My ethnographic research with the Anyuak people in South Sudan spanned 15 years, and for many more years I wrote articles or gave lectures (for workshops or at universities) on my insights into the cultures of South Sudan; as a consultant for the ICRC, Unicef, Unesco and the Swiss government, I wrote various studies in very different fields (sexual behaviour, medicine, fisheries, conflicts, etc.); these works were almost all published or given electronically to aid organisations. Only the prologue to the story of my research among the Anyuak people, the personal reflections written on “blue sheets” and my travel report from 2020 were not published.

Research among the Anyuak

The main work of my research among the Anyuak people, written in English, is entitled “The Anyuak: Living on Earth and in the Sky”. It is the result of five years of fieldwork in the Anyuak country in eastern South Sudan, spanning eight years. The monograph was published in eight volumes by two Basel publishers (Helbing&Lichtenhahn and Schwabe) between 1995 and 2016. On 1225 pages there are 2700 photographs, illustrations, genealogies, historical documents, drawings, graphic representations, a unique, detailed map, an overview of the material culture of the Anyuak people; inserted in the monograph are numerous myths, songs and stories (the oral literature) as well as a CD with tape recordings of music, dance and songs.

  •  Vol. I “The Sphere of Spirituality ISBN 63-7965-1270-4 *(277p. with 62 pictures) 1994
  • Vol. II The Human Territory“       ISBN 63-7965-1271-2 * (305p.with 131 pictures, a map and an overwiew of seasons) 1996 published by Helbing & Lichtenhahn Verlag, Basel in 1994 and 1996; the remaining 6 volumes published by Schwabe-Verlag, Basel
  •  Vol. III “The Human BeingISBN 3-7965-1272-0* (317p. with 109 pictures  tables etc.)  2003
  • Vol. VII “Spheres of Action: Economics / ArtISBN 978-3-7965-3465-2, (285 p., 289 pictures (some in colour) and a summary of activities) 2016
  • Vol. VIII   “Anyuak Histories(with a Bibliography) ISBN 978-3-7965-3552-9, (380 p. and 115 pictures) 2016

Information about the course of the research and the personality of the researcher can be found in the book “Why Did You Come If You Leave Again? (published by Xlibris) and in the as yet unpublished “Prologue”.

The original aim of my fieldwork among the Anyuak was the study of oral (i.e. unwritten) literature, with tape recordings of myths, stories, songs and historical traditions; the idea of compiling the collected information about the culture of the Anyuak people in a monograph came later, due to the large number of documents and testimonies and pressure from the Anyuak themselves. A prerequisite for studying the oral literature was to understand the language of the people. Learning this language was a great challenge, because there was practically no documentation about the Anyuak language, let alone a dictionary. In the course of my fieldwork, I learned the language and made notes about the vocabulary or even the grammar. I did not want to keep these documents for myself either, but to write them down for the work of future researchers. The resulting dictionary contained 7000 words and terms from all areas, including terms that were by no means known or familiar to all Anyuak. The dictionary had no scientific ambitions, but had been checked for correctness and, where necessary, corrected by one of the greatest connoisseurs of the Anyuak, the Anyuak General Ogut Obang. The dictionary was published in four parts by the American university publisher HRAF (Yale University); it contains a short grammar and a bilingual dictionary (Anyuak/ English and English/Anyuak).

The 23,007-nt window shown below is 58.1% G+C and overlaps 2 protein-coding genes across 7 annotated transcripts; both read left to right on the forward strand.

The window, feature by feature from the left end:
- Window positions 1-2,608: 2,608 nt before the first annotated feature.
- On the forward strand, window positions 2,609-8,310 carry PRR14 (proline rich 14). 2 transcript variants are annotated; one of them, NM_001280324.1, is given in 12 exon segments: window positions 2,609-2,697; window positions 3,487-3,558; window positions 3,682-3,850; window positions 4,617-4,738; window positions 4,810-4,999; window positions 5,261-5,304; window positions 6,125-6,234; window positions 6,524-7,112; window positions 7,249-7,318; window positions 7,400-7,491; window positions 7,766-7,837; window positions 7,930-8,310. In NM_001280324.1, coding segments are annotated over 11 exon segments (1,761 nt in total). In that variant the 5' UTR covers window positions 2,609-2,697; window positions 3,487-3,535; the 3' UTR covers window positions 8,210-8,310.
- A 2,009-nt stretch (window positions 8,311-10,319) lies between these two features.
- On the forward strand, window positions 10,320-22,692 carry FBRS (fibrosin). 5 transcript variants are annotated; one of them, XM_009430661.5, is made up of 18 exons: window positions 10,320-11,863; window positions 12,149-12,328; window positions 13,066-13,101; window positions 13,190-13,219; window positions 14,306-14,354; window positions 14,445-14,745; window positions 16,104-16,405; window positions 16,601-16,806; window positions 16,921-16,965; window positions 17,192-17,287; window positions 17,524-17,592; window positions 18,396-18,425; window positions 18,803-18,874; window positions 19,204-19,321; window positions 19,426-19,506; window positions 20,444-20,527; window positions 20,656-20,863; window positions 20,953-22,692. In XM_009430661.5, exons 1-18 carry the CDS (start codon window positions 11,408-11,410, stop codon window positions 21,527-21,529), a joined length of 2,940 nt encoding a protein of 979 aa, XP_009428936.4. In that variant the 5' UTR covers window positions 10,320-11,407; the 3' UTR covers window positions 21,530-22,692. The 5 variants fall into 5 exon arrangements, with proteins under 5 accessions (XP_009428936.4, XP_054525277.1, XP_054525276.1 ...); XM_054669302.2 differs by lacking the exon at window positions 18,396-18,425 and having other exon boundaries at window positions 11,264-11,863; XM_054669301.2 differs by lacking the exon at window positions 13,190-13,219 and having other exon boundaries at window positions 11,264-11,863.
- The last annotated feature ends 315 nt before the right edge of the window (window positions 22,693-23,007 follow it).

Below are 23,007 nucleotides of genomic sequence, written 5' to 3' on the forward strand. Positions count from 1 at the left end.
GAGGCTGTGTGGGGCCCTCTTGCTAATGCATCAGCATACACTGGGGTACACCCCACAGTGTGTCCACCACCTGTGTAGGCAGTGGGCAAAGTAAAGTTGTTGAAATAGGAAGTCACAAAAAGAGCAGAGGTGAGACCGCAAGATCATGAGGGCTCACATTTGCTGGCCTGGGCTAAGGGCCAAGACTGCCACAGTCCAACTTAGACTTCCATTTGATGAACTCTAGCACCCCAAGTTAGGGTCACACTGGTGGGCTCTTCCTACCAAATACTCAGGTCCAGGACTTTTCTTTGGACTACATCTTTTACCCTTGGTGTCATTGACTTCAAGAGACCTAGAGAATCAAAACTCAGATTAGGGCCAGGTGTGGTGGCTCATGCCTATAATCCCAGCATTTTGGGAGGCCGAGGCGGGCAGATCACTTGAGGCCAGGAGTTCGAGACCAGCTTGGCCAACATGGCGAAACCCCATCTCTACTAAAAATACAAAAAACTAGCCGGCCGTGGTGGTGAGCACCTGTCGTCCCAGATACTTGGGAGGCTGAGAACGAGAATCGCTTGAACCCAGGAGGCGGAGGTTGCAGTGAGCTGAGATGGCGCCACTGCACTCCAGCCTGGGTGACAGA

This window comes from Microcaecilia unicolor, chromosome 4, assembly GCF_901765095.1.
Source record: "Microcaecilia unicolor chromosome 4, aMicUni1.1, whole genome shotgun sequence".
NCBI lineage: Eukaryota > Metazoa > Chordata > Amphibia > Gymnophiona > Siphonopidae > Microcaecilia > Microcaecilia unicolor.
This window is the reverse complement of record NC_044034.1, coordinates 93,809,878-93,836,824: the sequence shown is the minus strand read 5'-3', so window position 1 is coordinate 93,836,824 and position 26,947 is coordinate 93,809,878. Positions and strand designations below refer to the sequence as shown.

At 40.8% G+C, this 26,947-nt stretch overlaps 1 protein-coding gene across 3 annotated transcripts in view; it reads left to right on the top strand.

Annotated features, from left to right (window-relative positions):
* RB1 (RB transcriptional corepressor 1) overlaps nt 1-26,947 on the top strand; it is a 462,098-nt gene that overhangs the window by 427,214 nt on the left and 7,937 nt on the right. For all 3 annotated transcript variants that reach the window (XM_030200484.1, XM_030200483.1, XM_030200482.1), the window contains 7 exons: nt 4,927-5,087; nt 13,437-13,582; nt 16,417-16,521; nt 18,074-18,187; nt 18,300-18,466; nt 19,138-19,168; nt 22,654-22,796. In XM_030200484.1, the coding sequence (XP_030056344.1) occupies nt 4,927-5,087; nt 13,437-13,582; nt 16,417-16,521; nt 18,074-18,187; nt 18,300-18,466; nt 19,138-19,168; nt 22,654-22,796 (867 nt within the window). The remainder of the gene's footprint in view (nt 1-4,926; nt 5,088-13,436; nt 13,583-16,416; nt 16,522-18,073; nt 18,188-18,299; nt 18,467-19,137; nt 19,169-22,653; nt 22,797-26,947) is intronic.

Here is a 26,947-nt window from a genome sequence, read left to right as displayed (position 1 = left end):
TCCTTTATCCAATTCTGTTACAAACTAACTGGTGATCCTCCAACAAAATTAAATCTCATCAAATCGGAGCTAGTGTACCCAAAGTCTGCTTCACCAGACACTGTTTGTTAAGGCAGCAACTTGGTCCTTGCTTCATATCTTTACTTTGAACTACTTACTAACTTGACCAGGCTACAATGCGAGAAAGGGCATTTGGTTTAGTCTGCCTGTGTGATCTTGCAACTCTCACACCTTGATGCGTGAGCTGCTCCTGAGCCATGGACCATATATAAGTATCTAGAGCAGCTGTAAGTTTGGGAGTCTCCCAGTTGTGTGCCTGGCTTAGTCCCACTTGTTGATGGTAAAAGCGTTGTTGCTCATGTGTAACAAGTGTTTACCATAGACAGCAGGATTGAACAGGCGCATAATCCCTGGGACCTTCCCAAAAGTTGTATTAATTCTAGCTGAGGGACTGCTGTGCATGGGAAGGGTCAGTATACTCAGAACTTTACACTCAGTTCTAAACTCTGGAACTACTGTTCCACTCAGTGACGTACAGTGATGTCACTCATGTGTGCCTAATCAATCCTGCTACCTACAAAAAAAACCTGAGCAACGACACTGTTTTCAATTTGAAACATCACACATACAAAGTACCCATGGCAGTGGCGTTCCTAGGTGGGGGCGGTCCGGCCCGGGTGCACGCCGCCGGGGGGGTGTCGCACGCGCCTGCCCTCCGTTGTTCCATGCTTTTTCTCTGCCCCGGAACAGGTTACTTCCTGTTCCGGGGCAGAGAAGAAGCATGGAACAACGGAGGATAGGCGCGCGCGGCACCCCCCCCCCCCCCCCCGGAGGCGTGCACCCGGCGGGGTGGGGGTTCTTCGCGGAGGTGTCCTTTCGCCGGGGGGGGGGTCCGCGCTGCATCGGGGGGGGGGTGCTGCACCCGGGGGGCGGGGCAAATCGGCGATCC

During the two years I worked as a consultant for Unicef (and the 45 aid organisations united in Operation Lifeline Sudan) and for Unesco, I was repeatedly asked to give lectures, organise workshops or prepare expert reports in very different areas. The largest of these studies concerned the sexual behaviour of the South Sudanese and was a preparation for the Unicef campaign against HIV/AIDS. For three months I travelled all over South Sudan and interviewed women and men from different tribes. I summarised the result of this research for Unicef, but I documented the information I received in a 225-page book I called “But you know, Darkness is a big thing...”

(this had been the answer to my question regarding the existence of homosexuality in South Sudan). The book was accompanied by a foreword by the well-known Paris ethnologist Prof. Serge Tornay, and was circulated electronically by Unicef to all aid agencies working in Sudan; it was printed by the ICRC but never published, but can now be read here. The book is one of the best introductions to the self-understanding and knowledge of the South Sudanese, and is not only interesting but also very entertaining.

Readers who would like to broaden and deepen their picture of the inhabitants of South Sudan are referred to some of my other, shorter contributions – a selection is given below:

In 2020, forty years after the end of his research in South Sudan, Kwacakworo made one last trip to the Anyuak. Simona Sabljo, Joane Holliger, Roman Stocker and Napoleon ASdok Gai accompanied him. The unforgettable stay in Kenya and South Sudan was described by Kwacakworo in the report “A trip to Africa in the best company”:

My tasks as an ethnographer also included documentation, i.e. photographic recordings (of people and their economic, social or political activities, their homes, their personal destinies, their festivals and of the landscape in which they live) and tape recordings (on the Kudelski SNN2 professional mini-tape) of music, dance or stories and the collection of everyday objects (pots, spears, beaded jewelry, etc.).

Uncut footage from the Rhaetian Museum. Current exhibitions at https://raetischesmuseum.gr.ch/de/ausstellungen/Seiten/start.aspx